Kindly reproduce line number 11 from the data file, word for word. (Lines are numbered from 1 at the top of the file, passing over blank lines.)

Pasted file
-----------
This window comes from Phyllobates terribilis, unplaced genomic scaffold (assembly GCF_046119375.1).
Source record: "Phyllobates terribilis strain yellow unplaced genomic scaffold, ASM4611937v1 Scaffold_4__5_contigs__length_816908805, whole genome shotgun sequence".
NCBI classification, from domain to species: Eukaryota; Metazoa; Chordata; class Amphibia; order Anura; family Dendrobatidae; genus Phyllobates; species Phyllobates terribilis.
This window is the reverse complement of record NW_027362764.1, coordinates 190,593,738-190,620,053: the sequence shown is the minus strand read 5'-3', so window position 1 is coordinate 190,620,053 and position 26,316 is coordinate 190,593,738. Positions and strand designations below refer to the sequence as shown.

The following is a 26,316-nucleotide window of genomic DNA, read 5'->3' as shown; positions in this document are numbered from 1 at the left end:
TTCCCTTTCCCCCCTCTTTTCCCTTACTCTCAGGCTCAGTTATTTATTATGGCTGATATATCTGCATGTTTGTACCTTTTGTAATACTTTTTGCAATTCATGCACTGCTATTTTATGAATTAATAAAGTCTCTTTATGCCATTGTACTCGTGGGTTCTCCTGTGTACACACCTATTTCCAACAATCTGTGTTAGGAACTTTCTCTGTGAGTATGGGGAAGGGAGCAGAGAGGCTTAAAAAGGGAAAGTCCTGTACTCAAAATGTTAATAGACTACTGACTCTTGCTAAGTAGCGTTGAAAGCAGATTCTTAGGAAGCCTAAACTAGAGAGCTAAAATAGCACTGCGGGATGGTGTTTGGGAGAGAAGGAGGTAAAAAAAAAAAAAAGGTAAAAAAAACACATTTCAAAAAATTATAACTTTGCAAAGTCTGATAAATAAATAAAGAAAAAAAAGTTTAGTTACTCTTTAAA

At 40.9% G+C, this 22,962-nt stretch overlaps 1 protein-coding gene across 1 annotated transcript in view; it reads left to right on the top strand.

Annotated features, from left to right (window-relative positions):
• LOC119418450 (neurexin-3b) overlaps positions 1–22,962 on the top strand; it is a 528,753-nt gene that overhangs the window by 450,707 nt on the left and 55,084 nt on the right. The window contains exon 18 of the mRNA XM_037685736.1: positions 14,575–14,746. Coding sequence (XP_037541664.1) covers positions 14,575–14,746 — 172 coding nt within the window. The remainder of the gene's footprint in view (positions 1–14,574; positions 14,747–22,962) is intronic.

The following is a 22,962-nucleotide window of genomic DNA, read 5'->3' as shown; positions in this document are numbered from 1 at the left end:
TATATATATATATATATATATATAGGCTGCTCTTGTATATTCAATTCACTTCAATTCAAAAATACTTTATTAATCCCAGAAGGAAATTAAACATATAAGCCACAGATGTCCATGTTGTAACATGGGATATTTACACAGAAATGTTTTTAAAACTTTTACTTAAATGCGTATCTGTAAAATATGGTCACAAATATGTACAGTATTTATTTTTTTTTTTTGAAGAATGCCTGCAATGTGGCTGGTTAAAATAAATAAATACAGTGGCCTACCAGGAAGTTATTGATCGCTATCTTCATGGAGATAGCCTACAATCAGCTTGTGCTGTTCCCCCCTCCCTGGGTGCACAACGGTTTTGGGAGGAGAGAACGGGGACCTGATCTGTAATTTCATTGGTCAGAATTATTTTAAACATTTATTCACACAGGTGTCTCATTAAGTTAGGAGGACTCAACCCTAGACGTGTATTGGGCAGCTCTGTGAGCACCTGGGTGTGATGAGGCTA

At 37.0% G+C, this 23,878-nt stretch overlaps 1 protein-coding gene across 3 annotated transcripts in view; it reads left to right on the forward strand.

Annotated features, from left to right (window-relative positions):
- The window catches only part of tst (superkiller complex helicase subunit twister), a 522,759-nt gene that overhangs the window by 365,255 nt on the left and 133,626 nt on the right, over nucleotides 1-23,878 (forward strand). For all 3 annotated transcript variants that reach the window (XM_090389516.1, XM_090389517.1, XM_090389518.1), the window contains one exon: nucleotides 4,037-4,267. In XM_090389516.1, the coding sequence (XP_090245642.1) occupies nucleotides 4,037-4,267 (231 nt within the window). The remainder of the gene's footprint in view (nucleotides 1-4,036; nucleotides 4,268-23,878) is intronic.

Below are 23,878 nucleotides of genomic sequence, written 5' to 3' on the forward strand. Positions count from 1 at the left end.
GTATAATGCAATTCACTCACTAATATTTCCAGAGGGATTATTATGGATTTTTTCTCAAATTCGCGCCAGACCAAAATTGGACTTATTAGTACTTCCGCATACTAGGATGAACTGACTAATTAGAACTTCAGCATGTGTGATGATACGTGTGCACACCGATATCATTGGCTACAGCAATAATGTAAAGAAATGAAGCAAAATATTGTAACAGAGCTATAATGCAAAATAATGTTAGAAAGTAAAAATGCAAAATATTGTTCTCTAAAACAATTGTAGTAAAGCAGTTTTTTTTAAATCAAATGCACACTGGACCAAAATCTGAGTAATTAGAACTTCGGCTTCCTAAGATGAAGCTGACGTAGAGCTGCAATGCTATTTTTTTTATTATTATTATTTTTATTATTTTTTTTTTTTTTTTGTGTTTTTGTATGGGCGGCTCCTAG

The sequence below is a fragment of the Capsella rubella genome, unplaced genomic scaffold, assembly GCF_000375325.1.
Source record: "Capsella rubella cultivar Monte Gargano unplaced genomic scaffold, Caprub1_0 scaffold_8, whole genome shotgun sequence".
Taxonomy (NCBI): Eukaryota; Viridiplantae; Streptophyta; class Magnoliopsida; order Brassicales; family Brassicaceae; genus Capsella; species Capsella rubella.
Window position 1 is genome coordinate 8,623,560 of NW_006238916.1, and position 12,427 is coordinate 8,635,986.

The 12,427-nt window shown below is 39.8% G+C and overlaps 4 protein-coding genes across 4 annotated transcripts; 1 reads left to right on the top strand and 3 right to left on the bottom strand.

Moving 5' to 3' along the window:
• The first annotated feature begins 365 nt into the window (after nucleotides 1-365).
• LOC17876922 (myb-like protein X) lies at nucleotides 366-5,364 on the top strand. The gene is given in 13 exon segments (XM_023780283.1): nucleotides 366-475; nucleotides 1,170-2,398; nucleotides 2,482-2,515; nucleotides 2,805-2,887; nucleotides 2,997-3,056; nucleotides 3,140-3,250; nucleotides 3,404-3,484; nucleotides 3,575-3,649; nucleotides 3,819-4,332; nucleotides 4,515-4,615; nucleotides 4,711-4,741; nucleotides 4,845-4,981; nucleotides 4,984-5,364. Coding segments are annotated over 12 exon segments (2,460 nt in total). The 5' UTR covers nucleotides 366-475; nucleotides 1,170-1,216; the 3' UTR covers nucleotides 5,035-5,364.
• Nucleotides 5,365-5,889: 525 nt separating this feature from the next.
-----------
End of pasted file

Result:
TATATATATATATATATATATATAGGCTGCTCTTGTATATTCAATTCACTTCAATTCAAAAATACTTTATTAATCCCAGAAGGAAATTAAACATATAAGCCACAGATGTCCATGTTGTAACATGGGATATTTACACAGAAATGTTTTTAAAACTTTTACTTAAATGCGTATCTGTAAAATATGGTCACAAATATGTACAGTATTTATTTTTTTTTTTTGAAGAATGCCTGCAATGTGGCTGGTTAAAATAAATAAATACAGTGGCCTACCAGGAAGTTATTGATCGCTATCTTCATGGAGATAGCCTACAATCAGCTTGTGCTGTTCCCCCCTCCCTGGGTGCACAACGGTTTTGGGAGGAGAGAACGGGGACCTGATCTGTAATTTCATTGGTCAGAATTATTTTAAACATTTATTCACACAGGTGTCTCATTAAGTTAGGAGGACTCAACCCTAGACGTGTATTGGGCAGCTCTGTGAGCACCTGGGTGTGATGAGGCTA